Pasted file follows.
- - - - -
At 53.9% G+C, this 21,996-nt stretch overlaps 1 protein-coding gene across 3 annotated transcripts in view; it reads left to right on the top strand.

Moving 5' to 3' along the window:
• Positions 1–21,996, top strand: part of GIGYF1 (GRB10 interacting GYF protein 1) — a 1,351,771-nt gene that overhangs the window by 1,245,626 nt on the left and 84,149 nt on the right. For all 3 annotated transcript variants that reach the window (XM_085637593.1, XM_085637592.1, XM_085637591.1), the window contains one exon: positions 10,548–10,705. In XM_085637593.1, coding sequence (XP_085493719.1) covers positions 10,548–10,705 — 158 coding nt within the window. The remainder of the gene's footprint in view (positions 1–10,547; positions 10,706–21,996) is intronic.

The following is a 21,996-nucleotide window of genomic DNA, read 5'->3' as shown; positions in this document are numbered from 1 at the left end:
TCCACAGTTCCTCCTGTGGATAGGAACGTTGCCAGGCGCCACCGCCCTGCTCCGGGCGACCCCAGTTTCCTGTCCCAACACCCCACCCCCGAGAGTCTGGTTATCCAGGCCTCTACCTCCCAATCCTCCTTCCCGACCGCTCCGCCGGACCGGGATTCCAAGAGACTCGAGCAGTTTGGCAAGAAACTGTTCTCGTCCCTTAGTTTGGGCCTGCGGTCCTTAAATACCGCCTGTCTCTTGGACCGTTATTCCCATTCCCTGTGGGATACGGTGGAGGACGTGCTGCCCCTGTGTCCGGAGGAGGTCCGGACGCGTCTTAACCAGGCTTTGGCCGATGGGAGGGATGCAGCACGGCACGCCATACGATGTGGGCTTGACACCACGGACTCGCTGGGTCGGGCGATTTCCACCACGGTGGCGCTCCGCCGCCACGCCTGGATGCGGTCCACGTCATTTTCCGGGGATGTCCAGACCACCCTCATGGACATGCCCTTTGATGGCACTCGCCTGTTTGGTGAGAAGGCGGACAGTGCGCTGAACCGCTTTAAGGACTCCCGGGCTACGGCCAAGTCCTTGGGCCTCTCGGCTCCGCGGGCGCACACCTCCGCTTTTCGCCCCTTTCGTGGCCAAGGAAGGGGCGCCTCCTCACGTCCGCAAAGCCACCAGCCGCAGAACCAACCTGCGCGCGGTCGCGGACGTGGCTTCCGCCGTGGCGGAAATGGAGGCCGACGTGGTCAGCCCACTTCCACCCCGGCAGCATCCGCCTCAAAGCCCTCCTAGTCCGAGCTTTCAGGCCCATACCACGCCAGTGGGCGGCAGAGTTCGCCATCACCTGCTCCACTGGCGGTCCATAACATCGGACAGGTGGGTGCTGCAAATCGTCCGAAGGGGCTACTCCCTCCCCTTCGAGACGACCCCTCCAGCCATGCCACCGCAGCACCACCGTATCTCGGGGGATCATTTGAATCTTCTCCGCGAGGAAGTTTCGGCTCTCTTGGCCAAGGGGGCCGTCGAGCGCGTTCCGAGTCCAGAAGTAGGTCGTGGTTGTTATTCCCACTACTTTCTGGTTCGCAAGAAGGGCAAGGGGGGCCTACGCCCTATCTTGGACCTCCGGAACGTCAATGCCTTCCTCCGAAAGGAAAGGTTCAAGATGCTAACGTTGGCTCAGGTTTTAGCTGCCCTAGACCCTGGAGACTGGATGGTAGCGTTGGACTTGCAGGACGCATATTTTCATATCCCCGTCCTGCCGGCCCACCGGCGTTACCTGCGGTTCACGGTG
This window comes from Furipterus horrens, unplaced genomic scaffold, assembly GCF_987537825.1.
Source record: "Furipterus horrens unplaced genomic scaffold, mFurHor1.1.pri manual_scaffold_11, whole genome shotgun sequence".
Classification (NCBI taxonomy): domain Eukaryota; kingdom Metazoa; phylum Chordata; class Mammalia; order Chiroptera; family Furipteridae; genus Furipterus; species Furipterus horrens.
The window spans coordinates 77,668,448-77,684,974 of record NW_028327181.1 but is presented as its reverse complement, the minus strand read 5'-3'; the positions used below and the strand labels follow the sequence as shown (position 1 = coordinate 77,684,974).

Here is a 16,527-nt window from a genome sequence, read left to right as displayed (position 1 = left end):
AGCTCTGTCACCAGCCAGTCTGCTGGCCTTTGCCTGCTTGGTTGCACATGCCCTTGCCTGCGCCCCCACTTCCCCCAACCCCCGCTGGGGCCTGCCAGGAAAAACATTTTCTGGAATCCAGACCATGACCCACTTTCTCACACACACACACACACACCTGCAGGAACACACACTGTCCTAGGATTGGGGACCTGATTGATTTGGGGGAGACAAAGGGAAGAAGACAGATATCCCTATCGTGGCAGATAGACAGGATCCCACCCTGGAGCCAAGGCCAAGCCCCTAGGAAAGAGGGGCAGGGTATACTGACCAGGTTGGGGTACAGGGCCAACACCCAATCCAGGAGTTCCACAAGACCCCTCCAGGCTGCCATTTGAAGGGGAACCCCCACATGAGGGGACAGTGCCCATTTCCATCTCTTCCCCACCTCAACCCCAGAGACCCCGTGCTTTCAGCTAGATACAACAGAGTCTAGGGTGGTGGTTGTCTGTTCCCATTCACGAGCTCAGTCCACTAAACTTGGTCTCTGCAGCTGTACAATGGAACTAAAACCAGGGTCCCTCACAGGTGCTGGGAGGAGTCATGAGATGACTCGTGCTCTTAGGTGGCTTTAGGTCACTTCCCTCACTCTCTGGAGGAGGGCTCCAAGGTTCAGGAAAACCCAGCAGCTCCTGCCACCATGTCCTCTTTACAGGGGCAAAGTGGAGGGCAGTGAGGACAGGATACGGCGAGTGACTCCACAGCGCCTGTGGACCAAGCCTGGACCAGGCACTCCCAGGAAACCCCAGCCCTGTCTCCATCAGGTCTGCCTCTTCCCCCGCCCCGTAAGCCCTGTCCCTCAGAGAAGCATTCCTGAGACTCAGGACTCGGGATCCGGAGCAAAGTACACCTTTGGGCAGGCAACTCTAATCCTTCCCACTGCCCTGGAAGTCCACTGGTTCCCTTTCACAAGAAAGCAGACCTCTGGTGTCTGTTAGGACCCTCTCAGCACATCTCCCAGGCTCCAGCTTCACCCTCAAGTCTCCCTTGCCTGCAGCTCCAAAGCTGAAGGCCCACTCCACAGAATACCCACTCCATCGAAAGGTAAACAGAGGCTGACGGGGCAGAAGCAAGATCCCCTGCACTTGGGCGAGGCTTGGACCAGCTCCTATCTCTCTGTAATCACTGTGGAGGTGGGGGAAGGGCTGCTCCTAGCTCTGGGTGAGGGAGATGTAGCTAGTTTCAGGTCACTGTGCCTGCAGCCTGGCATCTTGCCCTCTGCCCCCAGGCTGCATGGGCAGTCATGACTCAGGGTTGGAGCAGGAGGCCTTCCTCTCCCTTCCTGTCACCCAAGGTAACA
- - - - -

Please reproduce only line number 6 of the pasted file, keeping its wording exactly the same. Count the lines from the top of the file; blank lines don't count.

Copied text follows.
This window comes from Furipterus horrens, unplaced genomic scaffold, assembly GCF_987537825.1.